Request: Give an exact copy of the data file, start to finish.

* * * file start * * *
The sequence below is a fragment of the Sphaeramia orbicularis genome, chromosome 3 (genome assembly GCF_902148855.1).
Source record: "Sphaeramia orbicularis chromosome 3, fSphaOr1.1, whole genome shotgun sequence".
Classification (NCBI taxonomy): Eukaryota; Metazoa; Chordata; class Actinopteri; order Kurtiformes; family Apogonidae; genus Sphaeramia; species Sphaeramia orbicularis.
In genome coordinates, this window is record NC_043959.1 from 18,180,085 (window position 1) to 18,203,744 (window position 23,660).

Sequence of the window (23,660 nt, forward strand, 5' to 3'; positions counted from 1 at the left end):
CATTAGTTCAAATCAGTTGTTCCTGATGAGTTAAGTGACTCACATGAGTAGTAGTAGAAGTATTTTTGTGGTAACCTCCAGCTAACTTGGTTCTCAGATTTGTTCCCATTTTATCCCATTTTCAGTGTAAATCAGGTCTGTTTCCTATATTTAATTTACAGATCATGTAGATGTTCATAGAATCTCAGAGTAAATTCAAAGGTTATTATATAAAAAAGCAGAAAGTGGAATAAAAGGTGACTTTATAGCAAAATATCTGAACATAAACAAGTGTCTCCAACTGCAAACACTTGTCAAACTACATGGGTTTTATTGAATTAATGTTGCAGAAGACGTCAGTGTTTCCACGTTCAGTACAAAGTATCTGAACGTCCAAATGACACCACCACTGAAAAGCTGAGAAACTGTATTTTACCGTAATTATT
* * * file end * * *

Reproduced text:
The sequence below is a fragment of the Sphaeramia orbicularis genome, chromosome 3 (genome assembly GCF_902148855.1).
Source record: "Sphaeramia orbicularis chromosome 3, fSphaOr1.1, whole genome shotgun sequence".
Classification (NCBI taxonomy): Eukaryota; Metazoa; Chordata; class Actinopteri; order Kurtiformes; family Apogonidae; genus Sphaeramia; species Sphaeramia orbicularis.
In genome coordinates, this window is record NC_043959.1 from 18,180,085 (window position 1) to 18,203,744 (window position 23,660).

Sequence of the window (23,660 nt, forward strand, 5' to 3'; positions counted from 1 at the left end):
CATTAGTTCAAATCAGTTGTTCCTGATGAGTTAAGTGACTCACATGAGTAGTAGTAGAAGTATTTTTGTGGTAACCTCCAGCTAACTTGGTTCTCAGATTTGTTCCCATTTTATCCCATTTTCAGTGTAAATCAGGTCTGTTTCCTATATTTAATTTACAGATCATGTAGATGTTCATAGAATCTCAGAGTAAATTCAAAGGTTATTATATAAAAAAGCAGAAAGTGGAATAAAAGGTGACTTTATAGCAAAATATCTGAACATAAACAAGTGTCTCCAACTGCAAACACTTGTCAAACTACATGGGTTTTATTGAATTAATGTTGCAGAAGACGTCAGTGTTTCCACGTTCAGTACAAAGTATCTGAACGTCCAAATGACACCACCACTGAAAAGCTGAGAAACTGTATTTTACCGTAATTATT